Life savings stolen from local family-owned restaurant - WSMV News 4

Life savings stolen from local family-owned restaurant

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Police in North Georgia are investigating what they consider a major theft at a family-owned restaurant. They say thieves got away with the family's life savings of approximately $30,000.

It happened Tuesday at the No.1 Chinese Restaurant on Highway 27 in Lafayette near the Wal-Mart shopping center. The family says they're devastated to find all of their hard earned money walked right out the door in a thief's pocket.

"My whole family is crushed. It's hard to believe that happened to us. To work so hard and it just happened and we don't know what to do," Tong Lin said.

Tong Lin's family moved here from China when he was eleven to seek a better life. They opened No. 1 Chinese Restaurant in Lafayette in 2004. Now Tong is in college.

"My parents want me to go to school, finish up my degree and then find a good job," Tong said.

Tong, his parents and sister are the only employees. They've been saving all they can to buy a home, in addition to borrowing some money from a loved one.

"In my personal opinion, that's the hardest workers I've ever seen in my life, my family," he said.

They were up to about $30,000 in savings. They kept it in a hiding spot at the restaurant. Then Tuesday, they realized it had disappeared.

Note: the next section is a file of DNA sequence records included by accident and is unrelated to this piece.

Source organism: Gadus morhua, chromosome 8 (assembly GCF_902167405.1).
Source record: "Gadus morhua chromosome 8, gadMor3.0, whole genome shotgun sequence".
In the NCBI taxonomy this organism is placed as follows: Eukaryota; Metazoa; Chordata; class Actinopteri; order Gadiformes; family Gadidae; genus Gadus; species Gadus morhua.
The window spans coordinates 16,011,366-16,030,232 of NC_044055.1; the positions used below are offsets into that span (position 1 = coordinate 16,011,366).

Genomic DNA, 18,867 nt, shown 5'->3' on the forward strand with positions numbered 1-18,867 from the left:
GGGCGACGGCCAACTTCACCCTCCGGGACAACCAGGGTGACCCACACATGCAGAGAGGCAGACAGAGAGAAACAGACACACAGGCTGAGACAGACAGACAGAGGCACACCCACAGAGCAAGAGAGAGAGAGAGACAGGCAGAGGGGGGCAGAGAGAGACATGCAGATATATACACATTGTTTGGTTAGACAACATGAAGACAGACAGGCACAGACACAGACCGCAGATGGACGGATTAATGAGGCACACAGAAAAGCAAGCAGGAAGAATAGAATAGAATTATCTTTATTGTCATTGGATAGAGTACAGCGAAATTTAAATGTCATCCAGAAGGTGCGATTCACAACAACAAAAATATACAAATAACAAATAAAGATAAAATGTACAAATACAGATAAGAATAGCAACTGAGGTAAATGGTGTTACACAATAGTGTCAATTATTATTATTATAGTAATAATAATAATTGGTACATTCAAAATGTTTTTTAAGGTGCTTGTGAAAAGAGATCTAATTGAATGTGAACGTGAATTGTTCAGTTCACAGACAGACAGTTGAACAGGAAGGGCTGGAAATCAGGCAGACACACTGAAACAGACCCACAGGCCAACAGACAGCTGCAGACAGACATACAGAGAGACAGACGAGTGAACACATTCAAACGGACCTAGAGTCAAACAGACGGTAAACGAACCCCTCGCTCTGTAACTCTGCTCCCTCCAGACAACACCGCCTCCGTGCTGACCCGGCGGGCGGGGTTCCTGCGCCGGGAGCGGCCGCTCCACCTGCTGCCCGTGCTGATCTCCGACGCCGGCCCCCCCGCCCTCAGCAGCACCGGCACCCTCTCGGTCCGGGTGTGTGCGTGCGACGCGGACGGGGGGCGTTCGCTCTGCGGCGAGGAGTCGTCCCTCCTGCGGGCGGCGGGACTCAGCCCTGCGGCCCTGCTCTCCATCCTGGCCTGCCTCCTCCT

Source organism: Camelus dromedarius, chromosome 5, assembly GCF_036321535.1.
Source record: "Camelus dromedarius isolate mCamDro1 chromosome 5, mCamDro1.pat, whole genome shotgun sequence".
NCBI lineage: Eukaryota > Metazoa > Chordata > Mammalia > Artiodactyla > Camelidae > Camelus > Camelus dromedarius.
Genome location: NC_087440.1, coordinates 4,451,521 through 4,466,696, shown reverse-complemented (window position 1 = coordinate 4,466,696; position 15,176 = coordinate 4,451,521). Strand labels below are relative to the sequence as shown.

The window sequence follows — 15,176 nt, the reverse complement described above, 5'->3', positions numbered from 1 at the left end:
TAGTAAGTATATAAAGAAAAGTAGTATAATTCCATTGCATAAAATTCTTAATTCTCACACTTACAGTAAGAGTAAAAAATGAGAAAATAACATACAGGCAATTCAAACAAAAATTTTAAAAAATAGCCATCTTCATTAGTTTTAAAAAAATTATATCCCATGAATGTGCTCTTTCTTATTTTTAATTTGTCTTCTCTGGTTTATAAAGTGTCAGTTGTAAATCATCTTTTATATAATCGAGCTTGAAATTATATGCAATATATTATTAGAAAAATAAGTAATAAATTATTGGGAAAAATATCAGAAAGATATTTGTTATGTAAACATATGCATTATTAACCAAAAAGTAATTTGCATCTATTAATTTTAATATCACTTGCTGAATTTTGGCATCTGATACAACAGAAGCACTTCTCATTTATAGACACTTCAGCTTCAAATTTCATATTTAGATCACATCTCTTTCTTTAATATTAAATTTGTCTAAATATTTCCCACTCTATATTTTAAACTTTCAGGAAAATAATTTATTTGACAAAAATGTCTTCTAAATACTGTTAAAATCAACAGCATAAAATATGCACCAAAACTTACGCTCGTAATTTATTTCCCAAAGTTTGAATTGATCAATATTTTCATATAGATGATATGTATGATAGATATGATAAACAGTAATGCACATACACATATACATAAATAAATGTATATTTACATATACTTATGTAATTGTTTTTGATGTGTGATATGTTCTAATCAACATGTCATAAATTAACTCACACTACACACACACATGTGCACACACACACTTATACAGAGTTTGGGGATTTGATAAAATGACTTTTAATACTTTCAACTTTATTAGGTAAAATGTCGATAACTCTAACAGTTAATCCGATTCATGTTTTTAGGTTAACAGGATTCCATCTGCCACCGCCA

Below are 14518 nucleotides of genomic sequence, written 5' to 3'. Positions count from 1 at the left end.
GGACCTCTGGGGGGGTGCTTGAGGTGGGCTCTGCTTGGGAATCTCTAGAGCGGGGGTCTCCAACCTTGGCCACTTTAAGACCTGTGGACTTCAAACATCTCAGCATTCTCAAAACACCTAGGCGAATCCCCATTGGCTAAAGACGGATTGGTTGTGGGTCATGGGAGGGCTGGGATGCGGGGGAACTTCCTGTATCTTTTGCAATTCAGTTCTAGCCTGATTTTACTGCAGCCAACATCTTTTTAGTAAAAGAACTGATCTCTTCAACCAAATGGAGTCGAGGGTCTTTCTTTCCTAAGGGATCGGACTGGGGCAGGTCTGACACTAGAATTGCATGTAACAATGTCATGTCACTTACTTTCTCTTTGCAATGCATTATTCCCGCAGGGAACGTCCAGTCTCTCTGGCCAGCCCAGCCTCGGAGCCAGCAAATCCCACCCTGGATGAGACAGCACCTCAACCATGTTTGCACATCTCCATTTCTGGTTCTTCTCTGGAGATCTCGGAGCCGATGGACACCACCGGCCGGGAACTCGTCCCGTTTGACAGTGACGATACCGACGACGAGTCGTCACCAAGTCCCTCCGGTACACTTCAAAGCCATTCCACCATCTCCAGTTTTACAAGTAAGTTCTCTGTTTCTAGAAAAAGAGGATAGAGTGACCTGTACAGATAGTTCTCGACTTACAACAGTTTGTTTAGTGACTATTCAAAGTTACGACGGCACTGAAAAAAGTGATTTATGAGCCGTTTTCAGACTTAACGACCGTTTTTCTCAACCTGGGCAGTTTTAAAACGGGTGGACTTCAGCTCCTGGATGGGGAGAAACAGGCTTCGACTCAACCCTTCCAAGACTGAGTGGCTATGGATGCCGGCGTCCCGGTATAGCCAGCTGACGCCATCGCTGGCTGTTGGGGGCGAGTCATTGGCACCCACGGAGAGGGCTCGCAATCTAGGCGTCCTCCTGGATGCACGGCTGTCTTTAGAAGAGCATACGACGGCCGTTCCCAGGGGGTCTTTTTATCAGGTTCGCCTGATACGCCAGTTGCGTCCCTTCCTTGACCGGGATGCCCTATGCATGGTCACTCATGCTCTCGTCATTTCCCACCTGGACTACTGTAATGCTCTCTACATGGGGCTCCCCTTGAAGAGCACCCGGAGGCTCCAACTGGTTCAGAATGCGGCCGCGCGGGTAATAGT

"Very seldom do we have people lose this kind of cash," Lafayette Police Chief Bengie Clift said.

But investigators say it is common in many other cultures for people to avoid putting their money in banks.

"I do feel sorry for them. I know it's going to be easy for people to say if they had their money in a bank this wouldn't have happened, but it's not an issue of incompetence, or them not being able to keep up with their money, it's just this is how they store their money," Chief Clift said.

Police say they've identified two suspects. They're workers the Lins previously hired to do repairs. They came back Tuesday, saying they needed to get a tool they'd left behind in the same area where the money was hidden. After they left, the Lins realized their life savings was gone.

"Absolutely means nothing now. It's gone. We got to start all over again," Tong said.

Their regular customers are outraged.

"Just getting to be a mean world out there and I think it's sad for hard working people to be done that way," customer Billie Baker said.

Lafayette Police say they're currently interviewing the two suspects. If they get enough evidence to arrest them, they face felony theft charges. Unfortunately, that does not guarantee the Lins will get their money back.

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